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Chapter VII

THE TWO COVENANTS

CHAPTER VII

Cije 0efo Cobenant: a JUimstration
of tije Spirit

"Ye are an epistle of Christ, ministered by as, written not with ink, but with the Spirit of the living God; not on tables of stone, but on tables that are hearts of flesh. . . . Our sufficiency is of God; who also made us sufficient as ministers of the New Covenant; not of the letter, but of the Spirit: for the letter killeth, but the Spirit giveth life. For if the ministration of death came with glory, how shall not rather the ministration of the Spirit be with glory? For if the ministration of condemnation is glory, much rather doth the ministration of righteousness exceed in glory."—2 Cob. iii. 3, 6-10.

TN this wonderful chapter Paul reminds the Corinthians, in speaking of his ministry among them, of what its chief characteristics were. As a ministry of the New Covenant he contrasts it, and the whole dispensation of which it is part, with that of the Old. The Old was graven in stone, the New in the heart. The Old could be written in ink, and was in the letter that killeth; the New, of the Spirit that maketh alive. The Old was a ministration of condemnation and death; the New, of righteousness and life. The Old indeed had its glory, for it was of Divine appointment, and brought its Divine blessing; but it was a glory that passed away, and had no glory by reason of the glory that excelleth, the exceeding glory of that which remaineth. With the Old there was the veil on the heart; in the New, the veil is taken away from the face and the heart, the Spirit of the Lord gives liberty, and, reflecting with unveiled face the glory of the Lord, we are changed from glory to glory, into the same image, as by the Spirit of the Lord. The glory that excelleth proved its power in this, that it not only marked the dispensation on its Divine side, but exerted its power in the heart and life of its subjects, so that it was seen in them too, as they were changed by the Spirit into Christ's image, from glory to glory.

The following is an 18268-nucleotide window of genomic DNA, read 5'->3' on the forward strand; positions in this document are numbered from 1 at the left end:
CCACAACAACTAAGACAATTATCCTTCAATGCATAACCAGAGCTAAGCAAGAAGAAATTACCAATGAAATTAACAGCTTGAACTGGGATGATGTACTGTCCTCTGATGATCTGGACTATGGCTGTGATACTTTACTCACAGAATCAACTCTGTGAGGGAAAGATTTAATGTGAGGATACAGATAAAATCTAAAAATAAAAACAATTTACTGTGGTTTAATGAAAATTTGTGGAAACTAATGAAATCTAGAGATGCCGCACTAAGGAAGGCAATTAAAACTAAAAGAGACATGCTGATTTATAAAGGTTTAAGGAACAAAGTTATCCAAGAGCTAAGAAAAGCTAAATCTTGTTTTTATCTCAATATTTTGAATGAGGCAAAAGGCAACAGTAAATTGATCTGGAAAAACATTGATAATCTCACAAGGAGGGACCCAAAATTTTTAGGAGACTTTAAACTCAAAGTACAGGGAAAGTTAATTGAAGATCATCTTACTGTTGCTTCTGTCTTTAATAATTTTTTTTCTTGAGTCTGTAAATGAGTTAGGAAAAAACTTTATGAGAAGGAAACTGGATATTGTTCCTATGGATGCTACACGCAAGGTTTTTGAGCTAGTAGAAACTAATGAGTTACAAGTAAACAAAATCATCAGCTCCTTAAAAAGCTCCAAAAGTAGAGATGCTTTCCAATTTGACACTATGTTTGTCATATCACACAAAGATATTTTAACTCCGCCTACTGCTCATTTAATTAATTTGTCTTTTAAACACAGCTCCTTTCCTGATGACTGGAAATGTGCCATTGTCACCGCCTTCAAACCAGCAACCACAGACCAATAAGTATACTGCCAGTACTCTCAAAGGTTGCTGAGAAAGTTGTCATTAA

Think a moment of the contrast. The Old Covenant was of the letter that killeth. The law came with its literal instruction, and sought by the knowledge it gave of God's will to appeal to man's fear and his love, to his natural powers of mind and conscience and will. It spoke to him as if he could obey, that it might convince him of what he did not know, that he could not obey. And so it fulfilled its mission: "The commandment which was unto life, this I found to be unto death." In the New, on the contrary, how different was everything. Instead of the letter, the Spirit that giveth life, that breathes the very life of God, the life of heaven into us. Instead of a law graven in stone, the law written in the heart, worked into the heart's affection and powers, making it one with them. Instead of the vain attempt to work from without inward, the Spirit and the law are put into the inward parts, thence to work outward in life and walk.

This passage brings into view that which is the distinctive blessing of the New Covenant. In working out our salvation God bestowed upon us two wonderful gifts. We read: "God sent forth His Son, that He might redeem them that were under the law, that we might receive the adoption of sons. And because ye are sons, God sent forth the Spirit of His Son into your hearts, crying, Abba, Father." Here we have the two parts of God's work in salvation. The one, the more objective, what He did that we might become His children—He sent forth His Son. The second, the more subjective, what He did that we might live like His children: He sent forth the Spirit of His Son into our hearts. In the former we have the external manifestation of the work of redemption; in the other, its inward appropriation; the former for the sake of the latter. These two halves form one great whole, and may not be separated.

In the promises of the New Covenant, as we find them in Jeremiah and Ezekiel, as well as in our text and many other passages of Scripture, it is manifest that God's great object in salvation is to get possession of the heart. The heart is the real life; with the heart a man loves, and wills, and acts; the heart makes the man. God made man's heart for His own dwelling, that in it He might reveal His love and His glory. God sent Christ to accomplish a redemption by which man's heart could be won back to Him; nothing but that could satisfy God. And that is what is accomplished when the Holy Spirit makes the heart of His child what it should be. The whole work of Christ's redemption — His Atonement and Victory, His Exaltation and Intercession, His glory at the right hand of God—all these are only preparatory to what is the chief triumph of His grace: the renewal of the heart to be the temple of God. Through Christ God gives the Holy Spirit to glorify Him in the heart, by working there all that He has done and is doing for the soul.